Patellafemoral pain is a broad term to specify pain in or around the kneecap.

Patellofemoral Pain Syndrome

Runner’s Knee or Jumper’s Knee

Patellafemoral pain is a broad term to specify pain in or around the kneecap. The kneecap should fit into the concave surface in the femur (thighbone) where it joins the muscles in the front of the thigh to the tibia. The kneecap moves up or down as you bend or straighten the leg and with patellofemoral pain syndrome it can be difficult to function in everyday activities like climbing stairs. The pain originates when nerves feel pain in the soft tissues (tendons, the pad beneath the kneecap, synovial tissue lining the joint) and bone around the patella.

Patellofemoral pain syndrome can occur in athletes and non-athletes alike. Kneecap alignment, strenuous athletic training that puts stress on the knee, sudden change in physical activity, changes in footwear, and improper equipment can be contributing factors.

Symptoms incude achey dull pain in the kneecap area while performing an activity such as climbing stairs, running, or jumping. Pain can be present from sitting for an extended period with knees bent. Popping sounds can be present when doing any of these activities.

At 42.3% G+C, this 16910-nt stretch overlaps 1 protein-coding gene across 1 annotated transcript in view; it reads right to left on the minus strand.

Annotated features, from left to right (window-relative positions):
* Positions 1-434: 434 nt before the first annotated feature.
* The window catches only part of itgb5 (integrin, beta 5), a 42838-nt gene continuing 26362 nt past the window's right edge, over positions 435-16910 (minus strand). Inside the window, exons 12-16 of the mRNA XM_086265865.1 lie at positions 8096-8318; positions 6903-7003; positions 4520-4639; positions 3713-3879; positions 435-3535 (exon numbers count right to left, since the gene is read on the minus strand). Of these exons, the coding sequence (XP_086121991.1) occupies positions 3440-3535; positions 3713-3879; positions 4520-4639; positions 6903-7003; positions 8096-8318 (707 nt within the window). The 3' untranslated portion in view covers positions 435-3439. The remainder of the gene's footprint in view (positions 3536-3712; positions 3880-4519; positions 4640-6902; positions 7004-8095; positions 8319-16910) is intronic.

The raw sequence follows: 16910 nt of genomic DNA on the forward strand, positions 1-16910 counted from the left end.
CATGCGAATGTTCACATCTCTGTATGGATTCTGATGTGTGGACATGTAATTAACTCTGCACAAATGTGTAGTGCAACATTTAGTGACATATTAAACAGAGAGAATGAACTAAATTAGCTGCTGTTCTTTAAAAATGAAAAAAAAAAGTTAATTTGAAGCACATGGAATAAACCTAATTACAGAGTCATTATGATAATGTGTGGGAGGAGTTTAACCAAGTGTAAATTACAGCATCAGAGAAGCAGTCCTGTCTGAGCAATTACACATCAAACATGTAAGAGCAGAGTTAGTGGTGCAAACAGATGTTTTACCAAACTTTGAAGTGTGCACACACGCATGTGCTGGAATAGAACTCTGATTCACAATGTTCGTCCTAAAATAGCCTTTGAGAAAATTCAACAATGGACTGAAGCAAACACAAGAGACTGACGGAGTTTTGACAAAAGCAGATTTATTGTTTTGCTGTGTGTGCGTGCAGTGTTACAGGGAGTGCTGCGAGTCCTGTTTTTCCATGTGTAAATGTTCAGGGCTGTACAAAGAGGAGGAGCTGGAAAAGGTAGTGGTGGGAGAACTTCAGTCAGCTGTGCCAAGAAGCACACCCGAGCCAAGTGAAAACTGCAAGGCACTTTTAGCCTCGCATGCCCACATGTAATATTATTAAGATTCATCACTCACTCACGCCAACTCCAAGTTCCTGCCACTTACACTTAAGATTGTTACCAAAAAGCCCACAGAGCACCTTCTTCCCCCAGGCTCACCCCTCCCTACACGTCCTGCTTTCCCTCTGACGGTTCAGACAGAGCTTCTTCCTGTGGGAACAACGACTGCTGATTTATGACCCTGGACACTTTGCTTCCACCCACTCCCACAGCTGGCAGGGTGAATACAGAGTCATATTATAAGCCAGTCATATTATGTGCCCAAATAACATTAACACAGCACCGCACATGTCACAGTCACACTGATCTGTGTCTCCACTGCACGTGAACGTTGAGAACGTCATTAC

Cease the activities that are the cause of the pain and use the RICE method (rest, ice, compression, and elevation). Anti-inflammatories can be taken to reduce swelling and relieve pain. In cases where pain persists a physical examination by your physician is recommended to discuss what causes the pain and to locate the exact source of pain. It may be recommended that you use orthotics and/or do certain physical therapy exercises to improve strength, endurance, and range of motion.

Surgery is done rarely but in severe cases arthroscopy may be done to remove articular cartilage that is damaged (debridement) or a lateral release to loosen tissue and fix patellar malalignment. Also, in some cases the kneecap needs realigned with a tibial tubercle transfer.

Patellofemoral Pain Syndrome
(Left) The patella normally rests in a small groove at the end of the femur called the trochlear groove. (Right) As you bend and straighten your knee, the patella slides up and down within the groove.
Image courtesy of AAOS